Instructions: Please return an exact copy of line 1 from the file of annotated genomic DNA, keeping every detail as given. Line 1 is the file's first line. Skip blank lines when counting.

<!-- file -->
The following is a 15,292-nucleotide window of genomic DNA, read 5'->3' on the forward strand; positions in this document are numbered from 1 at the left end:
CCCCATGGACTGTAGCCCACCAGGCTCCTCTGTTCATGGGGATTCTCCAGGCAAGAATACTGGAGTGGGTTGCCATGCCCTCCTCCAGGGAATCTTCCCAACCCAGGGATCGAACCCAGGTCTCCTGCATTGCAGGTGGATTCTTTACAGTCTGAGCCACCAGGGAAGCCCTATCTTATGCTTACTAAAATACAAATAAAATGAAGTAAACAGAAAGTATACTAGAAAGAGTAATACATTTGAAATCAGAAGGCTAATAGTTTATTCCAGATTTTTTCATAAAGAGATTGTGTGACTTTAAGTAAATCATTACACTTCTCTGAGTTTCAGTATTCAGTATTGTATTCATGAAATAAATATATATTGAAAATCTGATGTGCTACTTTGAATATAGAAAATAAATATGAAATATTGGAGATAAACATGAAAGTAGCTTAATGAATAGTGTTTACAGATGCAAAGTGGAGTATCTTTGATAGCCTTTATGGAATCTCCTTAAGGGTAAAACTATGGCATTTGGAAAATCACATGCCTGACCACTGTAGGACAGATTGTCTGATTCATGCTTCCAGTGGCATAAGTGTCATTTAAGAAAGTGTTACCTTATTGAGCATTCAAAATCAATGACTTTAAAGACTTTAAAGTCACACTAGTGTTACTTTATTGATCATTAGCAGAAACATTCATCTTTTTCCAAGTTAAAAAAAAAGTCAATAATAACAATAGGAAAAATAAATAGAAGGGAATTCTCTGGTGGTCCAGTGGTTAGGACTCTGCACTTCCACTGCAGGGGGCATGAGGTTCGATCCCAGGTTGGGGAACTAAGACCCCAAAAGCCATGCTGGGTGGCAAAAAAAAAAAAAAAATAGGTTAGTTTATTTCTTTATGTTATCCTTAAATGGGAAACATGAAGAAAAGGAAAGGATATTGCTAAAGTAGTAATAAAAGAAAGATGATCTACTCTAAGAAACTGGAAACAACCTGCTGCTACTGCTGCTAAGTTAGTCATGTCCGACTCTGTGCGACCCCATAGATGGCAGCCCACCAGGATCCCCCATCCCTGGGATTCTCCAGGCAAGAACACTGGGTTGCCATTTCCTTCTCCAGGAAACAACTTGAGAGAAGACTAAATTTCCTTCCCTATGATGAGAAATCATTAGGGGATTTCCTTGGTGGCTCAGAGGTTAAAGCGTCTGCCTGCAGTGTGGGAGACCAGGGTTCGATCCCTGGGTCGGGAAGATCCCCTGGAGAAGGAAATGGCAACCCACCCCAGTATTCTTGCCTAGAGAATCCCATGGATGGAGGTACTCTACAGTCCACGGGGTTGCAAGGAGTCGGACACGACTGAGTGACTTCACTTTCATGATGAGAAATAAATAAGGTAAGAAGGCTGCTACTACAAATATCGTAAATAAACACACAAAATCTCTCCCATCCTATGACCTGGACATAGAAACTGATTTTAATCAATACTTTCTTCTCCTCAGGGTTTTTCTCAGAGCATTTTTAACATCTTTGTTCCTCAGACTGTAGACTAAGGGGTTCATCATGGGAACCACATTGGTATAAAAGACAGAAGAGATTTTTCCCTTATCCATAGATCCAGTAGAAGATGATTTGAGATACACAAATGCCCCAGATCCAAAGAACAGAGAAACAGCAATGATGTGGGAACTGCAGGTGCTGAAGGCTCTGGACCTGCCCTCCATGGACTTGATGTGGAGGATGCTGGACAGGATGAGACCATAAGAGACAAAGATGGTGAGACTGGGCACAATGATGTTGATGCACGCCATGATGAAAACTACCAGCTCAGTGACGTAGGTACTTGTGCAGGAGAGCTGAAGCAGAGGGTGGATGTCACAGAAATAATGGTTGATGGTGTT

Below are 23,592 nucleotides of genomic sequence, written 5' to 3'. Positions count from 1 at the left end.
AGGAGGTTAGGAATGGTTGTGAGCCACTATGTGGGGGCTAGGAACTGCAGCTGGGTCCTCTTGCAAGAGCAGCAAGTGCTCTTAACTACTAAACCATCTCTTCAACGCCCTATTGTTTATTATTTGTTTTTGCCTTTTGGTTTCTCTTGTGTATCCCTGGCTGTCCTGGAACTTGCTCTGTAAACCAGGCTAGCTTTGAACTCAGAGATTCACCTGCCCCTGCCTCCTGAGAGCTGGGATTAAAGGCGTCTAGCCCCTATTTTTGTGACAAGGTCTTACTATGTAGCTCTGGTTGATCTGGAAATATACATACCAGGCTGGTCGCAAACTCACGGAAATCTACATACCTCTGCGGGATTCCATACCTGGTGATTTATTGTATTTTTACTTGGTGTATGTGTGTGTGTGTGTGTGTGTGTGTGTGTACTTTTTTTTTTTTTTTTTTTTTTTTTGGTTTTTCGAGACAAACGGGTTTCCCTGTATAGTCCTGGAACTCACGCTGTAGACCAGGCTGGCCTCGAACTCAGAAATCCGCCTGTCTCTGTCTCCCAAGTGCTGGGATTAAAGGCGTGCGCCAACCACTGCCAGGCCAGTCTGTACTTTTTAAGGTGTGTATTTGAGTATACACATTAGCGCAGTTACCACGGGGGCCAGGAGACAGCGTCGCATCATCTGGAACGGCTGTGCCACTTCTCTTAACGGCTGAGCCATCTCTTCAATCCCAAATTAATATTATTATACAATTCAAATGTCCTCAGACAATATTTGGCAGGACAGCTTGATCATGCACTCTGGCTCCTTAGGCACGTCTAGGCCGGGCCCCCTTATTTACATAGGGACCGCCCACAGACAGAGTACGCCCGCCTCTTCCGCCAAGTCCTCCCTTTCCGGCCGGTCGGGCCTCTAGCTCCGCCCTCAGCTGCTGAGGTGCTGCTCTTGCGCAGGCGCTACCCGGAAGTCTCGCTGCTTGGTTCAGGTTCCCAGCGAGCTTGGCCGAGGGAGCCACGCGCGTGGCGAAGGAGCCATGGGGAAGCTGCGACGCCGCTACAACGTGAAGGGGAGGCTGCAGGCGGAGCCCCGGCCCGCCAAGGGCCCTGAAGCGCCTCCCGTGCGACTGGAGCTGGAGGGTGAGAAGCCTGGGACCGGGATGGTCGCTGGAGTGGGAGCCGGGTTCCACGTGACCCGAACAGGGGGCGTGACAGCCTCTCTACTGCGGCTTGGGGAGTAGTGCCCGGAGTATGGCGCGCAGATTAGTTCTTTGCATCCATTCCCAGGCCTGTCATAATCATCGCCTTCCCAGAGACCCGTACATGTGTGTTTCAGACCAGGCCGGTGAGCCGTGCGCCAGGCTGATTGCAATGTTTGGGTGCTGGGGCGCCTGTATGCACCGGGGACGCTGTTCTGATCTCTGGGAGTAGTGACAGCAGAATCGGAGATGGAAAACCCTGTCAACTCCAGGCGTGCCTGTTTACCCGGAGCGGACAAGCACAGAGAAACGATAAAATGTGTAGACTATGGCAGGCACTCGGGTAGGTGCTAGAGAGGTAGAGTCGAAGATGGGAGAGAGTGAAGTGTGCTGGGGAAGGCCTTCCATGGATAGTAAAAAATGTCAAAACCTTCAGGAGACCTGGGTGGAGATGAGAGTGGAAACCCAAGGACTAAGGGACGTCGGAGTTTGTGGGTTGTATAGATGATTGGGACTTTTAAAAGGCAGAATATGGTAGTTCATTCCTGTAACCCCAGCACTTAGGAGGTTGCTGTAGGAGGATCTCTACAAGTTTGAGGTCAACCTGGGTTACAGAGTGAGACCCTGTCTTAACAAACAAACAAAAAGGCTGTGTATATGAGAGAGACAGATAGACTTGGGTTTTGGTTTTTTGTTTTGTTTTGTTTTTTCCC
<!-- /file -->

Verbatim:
The following is a 15,292-nucleotide window of genomic DNA, read 5'->3' on the forward strand; positions in this document are numbered from 1 at the left end: